Malware authors are using the popularity of the Angry Birds series of games as a way to infect the smartphones of users who download the exploit from unofficial Android app stores, according to a security software firm.
In an April 12 post on SophosLabs’ NakedSecurity blog, Graham Cluley said the Trojan horse masquerades itself as the Angry Birds Space game. When downloaded, the malware installs its malicious code onto the device.
“The Trojan horse, which Sophos detects as Andr/KongFu-L, appears to be a fully functional version of the popular smartphone game, but uses the GingerBreak exploit to gain root access to the device, and install malicious code,” Cluley wrote. “The Trojan communicates with a remote Website in an attempt to download and install further malware onto the compromised Android smartphone.”
Andr/KongFu-L is a known Android Trojan.
Once the malware is installed and the Android device compromised, cyber-criminals can then send instructions that will lead to more malicious code being downloaded or URLs to be displayed in the smartphone’s browser, he wrote.
“Effectively, your Android phone is now part of a botnet, under the control of malicious hackers,” Cluley wrote.
The Trojan that pretends to be the Angry Birds Space game from Rovio can be downloaded from third-party unofficial Android app stores, though SophosLabs did not name any of those stores. Cluley said the version of Angry Birds Space in the Google Play, Google’s official apps store—formerly called Android Market—is not affected by the malware.
Rovio also posted a warning on its Website about malware-infested versions of the game: “As you get ready to pop pigs in zero gravity, watch out for fake versions of Angry Birds Space, and make sure to download safe by getting the official game from Rovio.”
As smartphones increase in popularity with both enterprise users and consumers, they’re also becoming a growing target of cyber-criminals. According to a report released in February by Juniper Networks, malware specifically targeted at mobile operating systems more than doubled in 2011, growing by 155 percent across all platforms—including Apple’s iOS, Google’s Android, Research In Motion’s BlackBerry and Nokia’s Symbian.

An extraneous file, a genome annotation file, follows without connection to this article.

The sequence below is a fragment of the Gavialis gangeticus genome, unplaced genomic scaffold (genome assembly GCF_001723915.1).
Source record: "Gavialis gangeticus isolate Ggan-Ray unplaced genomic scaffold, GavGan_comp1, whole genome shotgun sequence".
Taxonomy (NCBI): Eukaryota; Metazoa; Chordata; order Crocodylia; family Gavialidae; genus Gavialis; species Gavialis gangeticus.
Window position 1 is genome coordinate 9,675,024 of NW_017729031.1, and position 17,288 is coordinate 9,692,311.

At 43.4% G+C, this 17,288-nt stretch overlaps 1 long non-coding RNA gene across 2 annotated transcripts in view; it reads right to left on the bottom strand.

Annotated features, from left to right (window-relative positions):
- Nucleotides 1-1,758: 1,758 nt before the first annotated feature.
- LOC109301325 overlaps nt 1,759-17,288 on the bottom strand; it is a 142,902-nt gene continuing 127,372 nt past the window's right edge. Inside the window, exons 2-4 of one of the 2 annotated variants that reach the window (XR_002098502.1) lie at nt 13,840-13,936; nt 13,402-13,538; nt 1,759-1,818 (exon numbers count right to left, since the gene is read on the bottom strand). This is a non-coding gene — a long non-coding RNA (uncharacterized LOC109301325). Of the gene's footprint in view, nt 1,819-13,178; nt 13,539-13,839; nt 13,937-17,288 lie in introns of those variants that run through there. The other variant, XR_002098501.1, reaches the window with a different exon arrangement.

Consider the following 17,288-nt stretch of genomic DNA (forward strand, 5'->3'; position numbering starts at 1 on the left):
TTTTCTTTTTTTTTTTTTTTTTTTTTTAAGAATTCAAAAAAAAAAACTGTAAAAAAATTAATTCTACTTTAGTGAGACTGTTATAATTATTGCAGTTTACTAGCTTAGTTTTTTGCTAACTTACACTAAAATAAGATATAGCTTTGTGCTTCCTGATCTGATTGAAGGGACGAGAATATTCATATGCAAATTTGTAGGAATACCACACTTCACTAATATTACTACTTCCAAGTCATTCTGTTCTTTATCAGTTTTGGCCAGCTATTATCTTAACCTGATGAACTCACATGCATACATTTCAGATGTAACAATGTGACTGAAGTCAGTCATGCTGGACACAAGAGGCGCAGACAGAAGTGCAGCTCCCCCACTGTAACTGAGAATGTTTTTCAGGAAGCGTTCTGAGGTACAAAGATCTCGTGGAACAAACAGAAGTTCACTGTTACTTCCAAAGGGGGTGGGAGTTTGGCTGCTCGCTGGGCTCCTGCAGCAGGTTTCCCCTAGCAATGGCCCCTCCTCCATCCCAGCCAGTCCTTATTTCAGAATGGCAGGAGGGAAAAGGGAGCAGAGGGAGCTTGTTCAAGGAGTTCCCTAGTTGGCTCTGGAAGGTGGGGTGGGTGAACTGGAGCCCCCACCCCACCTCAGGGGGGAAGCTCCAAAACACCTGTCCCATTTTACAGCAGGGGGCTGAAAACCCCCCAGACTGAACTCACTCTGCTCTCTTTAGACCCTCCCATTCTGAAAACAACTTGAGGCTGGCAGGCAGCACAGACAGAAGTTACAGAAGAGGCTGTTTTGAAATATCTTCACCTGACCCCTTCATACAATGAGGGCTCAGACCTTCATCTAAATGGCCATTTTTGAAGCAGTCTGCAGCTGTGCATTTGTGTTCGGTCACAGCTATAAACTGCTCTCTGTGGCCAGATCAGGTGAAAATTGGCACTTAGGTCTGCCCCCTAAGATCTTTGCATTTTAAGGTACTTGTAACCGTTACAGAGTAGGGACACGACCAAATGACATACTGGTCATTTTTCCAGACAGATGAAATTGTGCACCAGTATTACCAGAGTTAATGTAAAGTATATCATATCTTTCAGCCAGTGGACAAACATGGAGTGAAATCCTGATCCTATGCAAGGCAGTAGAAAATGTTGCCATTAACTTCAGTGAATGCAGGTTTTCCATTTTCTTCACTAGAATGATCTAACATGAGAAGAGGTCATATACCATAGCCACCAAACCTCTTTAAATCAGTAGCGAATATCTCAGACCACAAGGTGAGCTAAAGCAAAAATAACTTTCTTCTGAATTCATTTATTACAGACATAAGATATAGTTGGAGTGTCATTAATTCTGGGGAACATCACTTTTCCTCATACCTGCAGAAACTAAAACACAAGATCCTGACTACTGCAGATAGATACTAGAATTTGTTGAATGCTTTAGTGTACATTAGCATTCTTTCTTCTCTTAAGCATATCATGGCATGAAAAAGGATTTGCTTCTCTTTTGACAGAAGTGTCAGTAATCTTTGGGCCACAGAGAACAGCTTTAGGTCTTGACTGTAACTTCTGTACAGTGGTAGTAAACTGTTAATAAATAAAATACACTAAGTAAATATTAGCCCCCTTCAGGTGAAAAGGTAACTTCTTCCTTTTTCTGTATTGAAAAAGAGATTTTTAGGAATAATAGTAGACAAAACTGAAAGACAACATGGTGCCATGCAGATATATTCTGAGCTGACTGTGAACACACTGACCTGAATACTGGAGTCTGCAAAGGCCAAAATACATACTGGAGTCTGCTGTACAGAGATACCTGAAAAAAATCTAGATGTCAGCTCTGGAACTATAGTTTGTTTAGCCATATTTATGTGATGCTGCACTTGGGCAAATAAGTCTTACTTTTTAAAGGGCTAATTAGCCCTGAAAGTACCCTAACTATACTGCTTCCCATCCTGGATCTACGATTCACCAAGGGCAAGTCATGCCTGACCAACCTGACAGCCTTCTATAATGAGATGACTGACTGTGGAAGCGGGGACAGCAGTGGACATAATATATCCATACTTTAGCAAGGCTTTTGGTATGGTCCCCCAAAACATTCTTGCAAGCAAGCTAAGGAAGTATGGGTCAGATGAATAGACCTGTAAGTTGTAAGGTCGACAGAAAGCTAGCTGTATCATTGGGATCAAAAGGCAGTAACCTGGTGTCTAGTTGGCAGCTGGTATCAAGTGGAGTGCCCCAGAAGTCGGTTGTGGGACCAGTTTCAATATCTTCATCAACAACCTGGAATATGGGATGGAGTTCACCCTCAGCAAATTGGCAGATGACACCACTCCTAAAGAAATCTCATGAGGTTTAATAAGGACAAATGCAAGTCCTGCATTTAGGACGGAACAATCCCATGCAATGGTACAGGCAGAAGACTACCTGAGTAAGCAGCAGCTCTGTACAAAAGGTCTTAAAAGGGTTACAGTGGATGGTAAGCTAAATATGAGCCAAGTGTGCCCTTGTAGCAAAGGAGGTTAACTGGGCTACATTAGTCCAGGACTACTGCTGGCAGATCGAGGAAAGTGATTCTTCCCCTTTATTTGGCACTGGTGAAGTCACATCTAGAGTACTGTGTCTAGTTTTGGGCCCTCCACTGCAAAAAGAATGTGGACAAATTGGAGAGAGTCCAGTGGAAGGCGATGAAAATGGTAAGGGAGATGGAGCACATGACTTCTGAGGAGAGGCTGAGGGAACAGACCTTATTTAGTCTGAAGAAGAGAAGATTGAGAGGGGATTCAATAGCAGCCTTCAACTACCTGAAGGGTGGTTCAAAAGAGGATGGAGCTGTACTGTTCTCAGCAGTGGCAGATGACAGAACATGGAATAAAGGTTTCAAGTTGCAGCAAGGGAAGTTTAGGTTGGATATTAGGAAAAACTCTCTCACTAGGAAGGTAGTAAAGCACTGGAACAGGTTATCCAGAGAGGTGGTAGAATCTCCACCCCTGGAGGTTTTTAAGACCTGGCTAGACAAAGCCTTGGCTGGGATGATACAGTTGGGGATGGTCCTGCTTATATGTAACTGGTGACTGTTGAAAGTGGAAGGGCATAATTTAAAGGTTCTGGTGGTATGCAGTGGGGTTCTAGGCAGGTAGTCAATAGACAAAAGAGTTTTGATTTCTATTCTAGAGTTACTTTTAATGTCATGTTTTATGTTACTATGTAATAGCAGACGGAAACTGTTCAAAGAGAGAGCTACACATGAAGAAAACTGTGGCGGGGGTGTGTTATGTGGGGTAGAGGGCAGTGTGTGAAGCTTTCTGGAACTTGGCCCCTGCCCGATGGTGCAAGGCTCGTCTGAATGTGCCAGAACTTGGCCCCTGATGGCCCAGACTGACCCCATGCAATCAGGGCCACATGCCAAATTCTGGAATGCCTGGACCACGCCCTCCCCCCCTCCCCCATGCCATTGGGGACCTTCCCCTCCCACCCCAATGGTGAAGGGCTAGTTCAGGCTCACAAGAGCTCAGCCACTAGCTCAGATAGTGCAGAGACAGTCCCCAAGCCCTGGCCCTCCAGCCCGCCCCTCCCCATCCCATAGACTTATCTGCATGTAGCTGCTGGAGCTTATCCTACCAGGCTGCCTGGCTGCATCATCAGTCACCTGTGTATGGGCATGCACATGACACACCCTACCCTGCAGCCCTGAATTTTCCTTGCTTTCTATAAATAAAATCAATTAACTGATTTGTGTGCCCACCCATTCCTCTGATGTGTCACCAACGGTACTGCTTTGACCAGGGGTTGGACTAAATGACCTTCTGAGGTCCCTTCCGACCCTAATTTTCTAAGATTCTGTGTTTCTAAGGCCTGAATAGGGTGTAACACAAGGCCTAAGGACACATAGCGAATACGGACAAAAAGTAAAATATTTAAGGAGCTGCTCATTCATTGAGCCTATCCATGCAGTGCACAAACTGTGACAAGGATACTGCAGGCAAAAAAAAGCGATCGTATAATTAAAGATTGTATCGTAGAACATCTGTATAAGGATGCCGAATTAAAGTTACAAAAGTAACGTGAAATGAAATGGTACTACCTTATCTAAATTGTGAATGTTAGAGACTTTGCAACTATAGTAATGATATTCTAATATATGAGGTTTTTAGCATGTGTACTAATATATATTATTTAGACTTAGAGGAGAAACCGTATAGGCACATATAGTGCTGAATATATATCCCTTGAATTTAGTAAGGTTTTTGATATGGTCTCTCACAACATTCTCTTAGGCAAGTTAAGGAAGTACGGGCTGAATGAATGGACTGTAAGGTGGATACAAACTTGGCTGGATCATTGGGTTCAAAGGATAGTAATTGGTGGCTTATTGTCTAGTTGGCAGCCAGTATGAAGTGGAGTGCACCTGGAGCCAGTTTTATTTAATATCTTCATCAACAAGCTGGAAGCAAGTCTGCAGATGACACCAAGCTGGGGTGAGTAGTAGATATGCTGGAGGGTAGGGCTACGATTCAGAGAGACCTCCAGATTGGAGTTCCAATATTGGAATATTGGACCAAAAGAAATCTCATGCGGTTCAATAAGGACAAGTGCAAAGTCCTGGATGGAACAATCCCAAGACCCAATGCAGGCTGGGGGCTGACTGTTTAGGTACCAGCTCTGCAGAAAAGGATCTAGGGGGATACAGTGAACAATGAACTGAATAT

Android saw the biggest leap in malware incidents, according to the Juniper report. Malware targeting Android grew 3,325 percent in the last seven months of 2011, and Android malware accounted for 46.7 percent of unique malware samples that targeted mobile platforms, followed by 41 percent for Java Mobile Edition.
According to Juniper, Android’s diverse and open marketplace—where developers can post their apps—and the platform’s growing market share made it an attractive target for cyber-criminals. It has almost half of the mobile operating system market, according to analysts.
“Hackers are incented to target Android, because there are simply more Android devices as compared to the competition,” Daniel Hoffman, chief mobile security evangelist at Juniper, said when his company’s report was released.
Hoffman said Google’s “Bouncer” service, which scans apps in the official Android market place and removes offenders, is making it more difficult for scammers to upload malicious apps. Bouncer, which began operating in the second half of the year, will “certainly help” reduce infection rates from downloads on the official market of known threats, he said.
Sophos’ Cluley said users of Android-based mobile devices need to take care when they decide to download an app.
“It feels like we have to keep reminding Android users to be on their guard against malware risks, and to be very careful—especially when downloading applications from unofficial Android markets,” he said.